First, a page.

[W]hen Reagan ranted about welfare queens driving Cadillacs, he was inventing a fake problem — but his rant resonated with angry white voters, who understood perfectly well who Reagan was targeting. But Americans on disability as moochers? That isn’t, as far as I can tell, an especially nonwhite group — and it’s a group that is surely as likely to elicit sympathy as disdain. There’s just no way it can serve the kind of political purpose the old welfare-kicking rhetoric used to perform.
The same goes, more broadly, for the whole [nation of takers nonsense from the Right]. First of all, a lot of the “taking” involves Social Security and Medicare. And even the growth in means-tested programs is largely accounted for by the Earned Income Tax Credit — which requires and rewards work — and the expansion of Medicaid/CHIP to cover more children. Again, not the greatest of political targets.
The point, I think, is that right-wing intellectuals and politicians live in a bubble in which denunciations of those bums on disability and those greedy children getting free health care are greeted with shouts of approval — but now have to deal with a country where the same remarks come across as greedy and heartless (because they are).
And I don’t think this is a problem that can be solved with a slight change in the rhetoric.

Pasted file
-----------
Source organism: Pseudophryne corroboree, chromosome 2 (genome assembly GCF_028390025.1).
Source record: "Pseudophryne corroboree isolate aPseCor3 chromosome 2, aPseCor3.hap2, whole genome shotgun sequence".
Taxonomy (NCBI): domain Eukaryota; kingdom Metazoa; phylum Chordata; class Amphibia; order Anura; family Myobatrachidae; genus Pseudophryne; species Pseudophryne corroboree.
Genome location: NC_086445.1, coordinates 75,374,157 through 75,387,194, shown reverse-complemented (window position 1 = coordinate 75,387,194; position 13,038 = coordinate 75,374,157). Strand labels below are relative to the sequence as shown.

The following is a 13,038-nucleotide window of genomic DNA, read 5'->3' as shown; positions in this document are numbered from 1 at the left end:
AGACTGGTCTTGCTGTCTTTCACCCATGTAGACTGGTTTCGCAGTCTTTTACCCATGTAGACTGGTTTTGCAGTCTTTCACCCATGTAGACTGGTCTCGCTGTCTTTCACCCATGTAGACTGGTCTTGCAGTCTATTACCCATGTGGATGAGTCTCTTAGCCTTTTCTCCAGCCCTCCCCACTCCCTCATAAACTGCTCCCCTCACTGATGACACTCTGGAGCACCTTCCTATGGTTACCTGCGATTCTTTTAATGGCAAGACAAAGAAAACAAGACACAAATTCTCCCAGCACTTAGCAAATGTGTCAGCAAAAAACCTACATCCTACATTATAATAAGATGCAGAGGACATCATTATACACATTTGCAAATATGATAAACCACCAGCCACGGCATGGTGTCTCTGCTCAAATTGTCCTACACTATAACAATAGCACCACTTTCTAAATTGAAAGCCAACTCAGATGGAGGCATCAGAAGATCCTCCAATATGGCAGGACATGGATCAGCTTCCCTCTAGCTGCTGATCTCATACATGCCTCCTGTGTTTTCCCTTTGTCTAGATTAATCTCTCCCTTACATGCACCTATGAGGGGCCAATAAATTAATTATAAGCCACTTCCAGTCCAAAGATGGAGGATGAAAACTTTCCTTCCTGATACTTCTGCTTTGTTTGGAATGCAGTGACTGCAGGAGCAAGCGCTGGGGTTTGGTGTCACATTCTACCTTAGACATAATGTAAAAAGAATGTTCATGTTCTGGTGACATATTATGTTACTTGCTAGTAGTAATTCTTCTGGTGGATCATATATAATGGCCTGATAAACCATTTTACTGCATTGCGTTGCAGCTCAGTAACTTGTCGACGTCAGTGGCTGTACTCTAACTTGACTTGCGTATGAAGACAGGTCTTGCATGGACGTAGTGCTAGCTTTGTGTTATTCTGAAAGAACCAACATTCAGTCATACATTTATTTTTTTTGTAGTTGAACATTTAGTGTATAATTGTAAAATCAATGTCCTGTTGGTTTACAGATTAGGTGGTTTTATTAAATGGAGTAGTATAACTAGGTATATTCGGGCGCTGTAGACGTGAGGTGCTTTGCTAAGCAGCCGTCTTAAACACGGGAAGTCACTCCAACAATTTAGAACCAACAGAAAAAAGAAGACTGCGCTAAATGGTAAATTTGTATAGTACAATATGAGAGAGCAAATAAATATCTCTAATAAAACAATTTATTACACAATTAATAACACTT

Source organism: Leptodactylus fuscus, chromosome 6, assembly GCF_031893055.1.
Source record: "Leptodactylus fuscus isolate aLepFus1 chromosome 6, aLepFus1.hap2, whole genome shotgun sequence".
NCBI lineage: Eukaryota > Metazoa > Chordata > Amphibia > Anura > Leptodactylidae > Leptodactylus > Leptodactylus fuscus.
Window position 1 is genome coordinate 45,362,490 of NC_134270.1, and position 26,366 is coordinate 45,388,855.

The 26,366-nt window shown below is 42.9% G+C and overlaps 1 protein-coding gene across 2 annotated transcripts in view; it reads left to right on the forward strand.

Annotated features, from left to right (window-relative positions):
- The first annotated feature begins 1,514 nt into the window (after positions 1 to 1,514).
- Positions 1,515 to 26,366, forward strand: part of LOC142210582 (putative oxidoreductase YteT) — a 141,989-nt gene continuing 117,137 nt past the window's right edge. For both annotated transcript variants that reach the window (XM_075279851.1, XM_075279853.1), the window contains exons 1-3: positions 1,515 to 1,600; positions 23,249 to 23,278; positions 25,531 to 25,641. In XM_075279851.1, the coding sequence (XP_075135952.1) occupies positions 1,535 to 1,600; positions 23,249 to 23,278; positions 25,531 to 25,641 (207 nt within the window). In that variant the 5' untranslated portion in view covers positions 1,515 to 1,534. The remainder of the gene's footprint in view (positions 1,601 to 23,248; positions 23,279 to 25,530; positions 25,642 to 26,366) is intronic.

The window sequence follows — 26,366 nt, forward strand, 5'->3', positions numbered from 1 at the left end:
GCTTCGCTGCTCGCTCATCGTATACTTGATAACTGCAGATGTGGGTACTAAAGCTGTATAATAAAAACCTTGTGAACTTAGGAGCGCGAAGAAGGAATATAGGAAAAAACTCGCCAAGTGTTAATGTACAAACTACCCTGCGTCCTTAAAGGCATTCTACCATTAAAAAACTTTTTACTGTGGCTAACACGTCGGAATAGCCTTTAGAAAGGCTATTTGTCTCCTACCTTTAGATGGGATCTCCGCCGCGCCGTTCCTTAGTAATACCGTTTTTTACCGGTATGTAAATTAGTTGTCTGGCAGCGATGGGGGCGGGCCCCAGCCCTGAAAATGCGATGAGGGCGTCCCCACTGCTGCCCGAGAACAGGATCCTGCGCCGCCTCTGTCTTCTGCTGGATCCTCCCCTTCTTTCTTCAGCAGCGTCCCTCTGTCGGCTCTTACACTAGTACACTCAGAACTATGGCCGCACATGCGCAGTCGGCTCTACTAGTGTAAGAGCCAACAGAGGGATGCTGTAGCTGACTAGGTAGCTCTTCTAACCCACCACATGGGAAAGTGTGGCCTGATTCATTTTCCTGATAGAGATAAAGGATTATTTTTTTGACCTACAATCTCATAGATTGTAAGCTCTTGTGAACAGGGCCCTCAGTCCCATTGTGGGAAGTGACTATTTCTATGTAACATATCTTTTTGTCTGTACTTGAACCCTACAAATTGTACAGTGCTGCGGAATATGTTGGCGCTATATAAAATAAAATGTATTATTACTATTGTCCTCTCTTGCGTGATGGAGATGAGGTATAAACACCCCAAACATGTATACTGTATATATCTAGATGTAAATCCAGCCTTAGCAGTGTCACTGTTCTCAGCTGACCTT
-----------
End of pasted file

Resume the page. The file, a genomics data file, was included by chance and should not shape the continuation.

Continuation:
No, you can’t deny women their basic rights and pretend it’s about your “religious freedom.” If you don’t like birth control, don’t use it. Religious freedom doesn’t mean you can force others to live by your own beliefs.
President Barack Obama
- then On the last day of 2011, President Obama signed the National Defense Authorization Act which, amongst other things, allowed for the indefinite detention of US citizens suspected of terrorism.
- now Obama signed a policy directive today that exempts US citizens from that provision in the…
For neither the first time nor the last time, Washington is trying to wield power over the Internet in a manner that many Americans believe lacks the consent of the governed, let alone the consent of the networked. After Wednesday’s protests, SOPA is effectively dead and PIPA is in critical condition. But that doesn’t mean the revolution has succeeded.
The computer coding pros — and the millions who depend on their products — have said “no” to legal code they hate. But killing a bad bill is only the first step. The next and more vital step is political innovation. Without a major upgrade, this political system will keep on producing legal code that is Internet-incompatible.